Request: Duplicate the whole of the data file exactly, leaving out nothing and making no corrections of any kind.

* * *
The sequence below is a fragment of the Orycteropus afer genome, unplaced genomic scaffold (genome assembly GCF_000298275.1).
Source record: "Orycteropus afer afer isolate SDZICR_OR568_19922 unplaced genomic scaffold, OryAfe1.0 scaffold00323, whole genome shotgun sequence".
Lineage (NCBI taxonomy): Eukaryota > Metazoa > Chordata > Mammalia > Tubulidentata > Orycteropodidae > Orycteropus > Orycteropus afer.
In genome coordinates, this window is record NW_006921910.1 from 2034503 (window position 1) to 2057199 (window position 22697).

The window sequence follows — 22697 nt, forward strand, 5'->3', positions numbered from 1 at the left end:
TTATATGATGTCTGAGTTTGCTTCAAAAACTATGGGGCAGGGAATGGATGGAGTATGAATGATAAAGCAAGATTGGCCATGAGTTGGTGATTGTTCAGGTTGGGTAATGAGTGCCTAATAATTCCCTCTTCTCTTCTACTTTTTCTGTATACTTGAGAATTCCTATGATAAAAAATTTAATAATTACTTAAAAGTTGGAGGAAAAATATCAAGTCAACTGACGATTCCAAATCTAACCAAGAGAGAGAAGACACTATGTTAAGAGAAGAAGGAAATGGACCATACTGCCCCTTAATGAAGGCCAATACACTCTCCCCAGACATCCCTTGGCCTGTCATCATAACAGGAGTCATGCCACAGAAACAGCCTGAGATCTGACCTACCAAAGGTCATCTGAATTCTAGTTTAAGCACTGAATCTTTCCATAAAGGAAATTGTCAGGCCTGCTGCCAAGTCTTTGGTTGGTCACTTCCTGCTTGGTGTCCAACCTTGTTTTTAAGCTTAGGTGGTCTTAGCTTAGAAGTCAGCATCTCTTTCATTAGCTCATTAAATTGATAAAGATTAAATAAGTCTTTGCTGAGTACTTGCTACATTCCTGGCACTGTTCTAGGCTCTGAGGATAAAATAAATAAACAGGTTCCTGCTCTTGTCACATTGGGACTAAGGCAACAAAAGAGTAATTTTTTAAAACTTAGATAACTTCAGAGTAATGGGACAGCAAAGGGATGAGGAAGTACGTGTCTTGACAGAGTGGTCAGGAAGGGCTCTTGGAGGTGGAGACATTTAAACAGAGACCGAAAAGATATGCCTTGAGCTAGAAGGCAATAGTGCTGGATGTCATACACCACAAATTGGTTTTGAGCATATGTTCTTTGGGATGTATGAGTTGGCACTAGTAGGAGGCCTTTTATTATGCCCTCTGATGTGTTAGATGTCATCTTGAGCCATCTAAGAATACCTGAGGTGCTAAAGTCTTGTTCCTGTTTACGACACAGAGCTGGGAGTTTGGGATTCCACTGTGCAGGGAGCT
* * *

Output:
The sequence below is a fragment of the Orycteropus afer genome, unplaced genomic scaffold (genome assembly GCF_000298275.1).
Source record: "Orycteropus afer afer isolate SDZICR_OR568_19922 unplaced genomic scaffold, OryAfe1.0 scaffold00323, whole genome shotgun sequence".
Lineage (NCBI taxonomy): Eukaryota > Metazoa > Chordata > Mammalia > Tubulidentata > Orycteropodidae > Orycteropus > Orycteropus afer.
In genome coordinates, this window is record NW_006921910.1 from 2034503 (window position 1) to 2057199 (window position 22697).

The window sequence follows — 22697 nt, forward strand, 5'->3', positions numbered from 1 at the left end:
TTATATGATGTCTGAGTTTGCTTCAAAAACTATGGGGCAGGGAATGGATGGAGTATGAATGATAAAGCAAGATTGGCCATGAGTTGGTGATTGTTCAGGTTGGGTAATGAGTGCCTAATAATTCCCTCTTCTCTTCTACTTTTTCTGTATACTTGAGAATTCCTATGATAAAAAATTTAATAATTACTTAAAAGTTGGAGGAAAAATATCAAGTCAACTGACGATTCCAAATCTAACCAAGAGAGAGAAGACACTATGTTAAGAGAAGAAGGAAATGGACCATACTGCCCCTTAATGAAGGCCAATACACTCTCCCCAGACATCCCTTGGCCTGTCATCATAACAGGAGTCATGCCACAGAAACAGCCTGAGATCTGACCTACCAAAGGTCATCTGAATTCTAGTTTAAGCACTGAATCTTTCCATAAAGGAAATTGTCAGGCCTGCTGCCAAGTCTTTGGTTGGTCACTTCCTGCTTGGTGTCCAACCTTGTTTTTAAGCTTAGGTGGTCTTAGCTTAGAAGTCAGCATCTCTTTCATTAGCTCATTAAATTGATAAAGATTAAATAAGTCTTTGCTGAGTACTTGCTACATTCCTGGCACTGTTCTAGGCTCTGAGGATAAAATAAATAAACAGGTTCCTGCTCTTGTCACATTGGGACTAAGGCAACAAAAGAGTAATTTTTTAAAACTTAGATAACTTCAGAGTAATGGGACAGCAAAGGGATGAGGAAGTACGTGTCTTGACAGAGTGGTCAGGAAGGGCTCTTGGAGGTGGAGACATTTAAACAGAGACCGAAAAGATATGCCTTGAGCTAGAAGGCAATAGTGCTGGATGTCATACACCACAAATTGGTTTTGAGCATATGTTCTTTGGGATGTATGAGTTGGCACTAGTAGGAGGCCTTTTATTATGCCCTCTGATGTGTTAGATGTCATCTTGAGCCATCTAAGAATACCTGAGGTGCTAAAGTCTTGTTCCTGTTTACGACACAGAGCTGGGAGTTTGGGATTCCACTGTGCAGGGAGCT